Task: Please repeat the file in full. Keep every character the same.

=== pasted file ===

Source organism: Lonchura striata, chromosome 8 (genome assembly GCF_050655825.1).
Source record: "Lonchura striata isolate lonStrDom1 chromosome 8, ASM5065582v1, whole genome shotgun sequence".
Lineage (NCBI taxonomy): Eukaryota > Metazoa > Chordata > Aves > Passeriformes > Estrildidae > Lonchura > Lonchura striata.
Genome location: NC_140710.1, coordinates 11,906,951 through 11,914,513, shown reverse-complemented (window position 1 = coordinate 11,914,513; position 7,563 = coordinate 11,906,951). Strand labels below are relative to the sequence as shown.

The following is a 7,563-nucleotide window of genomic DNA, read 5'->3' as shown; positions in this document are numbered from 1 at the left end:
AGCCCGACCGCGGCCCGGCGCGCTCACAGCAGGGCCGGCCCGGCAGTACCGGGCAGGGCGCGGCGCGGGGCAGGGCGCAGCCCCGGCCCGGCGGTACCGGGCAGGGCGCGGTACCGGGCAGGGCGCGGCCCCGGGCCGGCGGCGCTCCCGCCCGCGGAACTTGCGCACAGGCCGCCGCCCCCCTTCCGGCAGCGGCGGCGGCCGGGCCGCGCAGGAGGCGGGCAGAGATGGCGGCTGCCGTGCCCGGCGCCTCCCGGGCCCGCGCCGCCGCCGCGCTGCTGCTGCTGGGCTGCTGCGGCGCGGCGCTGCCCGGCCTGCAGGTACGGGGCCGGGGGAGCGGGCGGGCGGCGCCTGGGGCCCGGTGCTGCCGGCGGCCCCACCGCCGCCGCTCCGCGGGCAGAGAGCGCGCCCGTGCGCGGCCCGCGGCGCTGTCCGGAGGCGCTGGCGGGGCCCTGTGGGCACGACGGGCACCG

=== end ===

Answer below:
Source organism: Lonchura striata, chromosome 8 (genome assembly GCF_050655825.1).
Source record: "Lonchura striata isolate lonStrDom1 chromosome 8, ASM5065582v1, whole genome shotgun sequence".
Lineage (NCBI taxonomy): Eukaryota > Metazoa > Chordata > Aves > Passeriformes > Estrildidae > Lonchura > Lonchura striata.
Genome location: NC_140710.1, coordinates 11,906,951 through 11,914,513, shown reverse-complemented (window position 1 = coordinate 11,914,513; position 7,563 = coordinate 11,906,951). Strand labels below are relative to the sequence as shown.

The following is a 7,563-nucleotide window of genomic DNA, read 5'->3' as shown; positions in this document are numbered from 1 at the left end:
AGCCCGACCGCGGCCCGGCGCGCTCACAGCAGGGCCGGCCCGGCAGTACCGGGCAGGGCGCGGCGCGGGGCAGGGCGCAGCCCCGGCCCGGCGGTACCGGGCAGGGCGCGGTACCGGGCAGGGCGCGGCCCCGGGCCGGCGGCGCTCCCGCCCGCGGAACTTGCGCACAGGCCGCCGCCCCCCTTCCGGCAGCGGCGGCGGCCGGGCCGCGCAGGAGGCGGGCAGAGATGGCGGCTGCCGTGCCCGGCGCCTCCCGGGCCCGCGCCGCCGCCGCGCTGCTGCTGCTGGGCTGCTGCGGCGCGGCGCTGCCCGGCCTGCAGGTACGGGGCCGGGGGAGCGGGCGGGCGGCGCCTGGGGCCCGGTGCTGCCGGCGGCCCCACCGCCGCCGCTCCGCGGGCAGAGAGCGCGCCCGTGCGCGGCCCGCGGCGCTGTCCGGAGGCGCTGGCGGGGCCCTGTGGGCACGACGGGCACCG